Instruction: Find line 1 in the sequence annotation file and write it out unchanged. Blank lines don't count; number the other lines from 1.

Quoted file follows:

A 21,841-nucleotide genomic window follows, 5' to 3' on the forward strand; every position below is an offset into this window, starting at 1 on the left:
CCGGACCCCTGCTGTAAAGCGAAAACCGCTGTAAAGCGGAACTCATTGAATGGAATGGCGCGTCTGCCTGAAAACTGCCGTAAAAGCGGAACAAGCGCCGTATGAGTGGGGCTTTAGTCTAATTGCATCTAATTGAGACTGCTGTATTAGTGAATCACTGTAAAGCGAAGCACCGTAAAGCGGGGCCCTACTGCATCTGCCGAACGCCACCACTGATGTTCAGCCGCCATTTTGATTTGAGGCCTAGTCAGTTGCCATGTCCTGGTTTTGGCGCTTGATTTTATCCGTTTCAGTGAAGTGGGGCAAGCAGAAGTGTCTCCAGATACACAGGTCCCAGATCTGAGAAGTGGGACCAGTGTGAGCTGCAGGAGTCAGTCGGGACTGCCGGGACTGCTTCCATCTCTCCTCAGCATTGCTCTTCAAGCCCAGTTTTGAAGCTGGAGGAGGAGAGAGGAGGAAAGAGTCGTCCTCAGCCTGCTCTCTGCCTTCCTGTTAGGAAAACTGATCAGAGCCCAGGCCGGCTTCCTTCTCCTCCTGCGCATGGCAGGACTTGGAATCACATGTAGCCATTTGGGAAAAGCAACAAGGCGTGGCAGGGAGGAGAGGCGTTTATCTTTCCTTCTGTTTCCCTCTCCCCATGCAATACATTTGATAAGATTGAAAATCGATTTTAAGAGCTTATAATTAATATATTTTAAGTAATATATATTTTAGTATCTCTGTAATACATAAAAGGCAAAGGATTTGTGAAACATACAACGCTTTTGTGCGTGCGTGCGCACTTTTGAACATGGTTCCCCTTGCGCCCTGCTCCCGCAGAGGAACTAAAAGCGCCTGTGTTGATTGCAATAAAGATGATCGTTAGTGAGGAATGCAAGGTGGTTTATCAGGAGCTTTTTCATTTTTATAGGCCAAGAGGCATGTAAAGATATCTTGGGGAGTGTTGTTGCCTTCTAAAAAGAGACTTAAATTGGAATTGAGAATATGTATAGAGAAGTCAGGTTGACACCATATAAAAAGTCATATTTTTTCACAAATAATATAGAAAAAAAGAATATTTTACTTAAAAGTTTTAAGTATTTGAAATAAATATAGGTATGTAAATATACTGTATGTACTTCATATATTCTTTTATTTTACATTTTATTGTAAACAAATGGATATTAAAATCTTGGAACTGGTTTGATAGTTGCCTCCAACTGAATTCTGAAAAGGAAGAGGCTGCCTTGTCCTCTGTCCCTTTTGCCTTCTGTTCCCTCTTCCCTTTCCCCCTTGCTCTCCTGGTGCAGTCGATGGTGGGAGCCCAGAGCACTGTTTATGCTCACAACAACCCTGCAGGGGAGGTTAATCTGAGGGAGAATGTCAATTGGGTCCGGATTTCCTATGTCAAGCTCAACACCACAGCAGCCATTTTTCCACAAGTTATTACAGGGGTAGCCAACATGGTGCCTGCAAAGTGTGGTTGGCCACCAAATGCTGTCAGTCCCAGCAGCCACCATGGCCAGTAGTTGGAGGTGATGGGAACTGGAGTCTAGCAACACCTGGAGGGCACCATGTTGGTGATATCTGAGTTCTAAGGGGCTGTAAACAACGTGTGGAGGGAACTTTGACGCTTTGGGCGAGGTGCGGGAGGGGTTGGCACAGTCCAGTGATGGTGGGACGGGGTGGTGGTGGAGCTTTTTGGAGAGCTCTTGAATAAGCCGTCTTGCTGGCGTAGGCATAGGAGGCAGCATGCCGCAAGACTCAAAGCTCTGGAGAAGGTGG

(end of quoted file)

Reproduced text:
A 21,841-nucleotide genomic window follows, 5' to 3' on the forward strand; every position below is an offset into this window, starting at 1 on the left: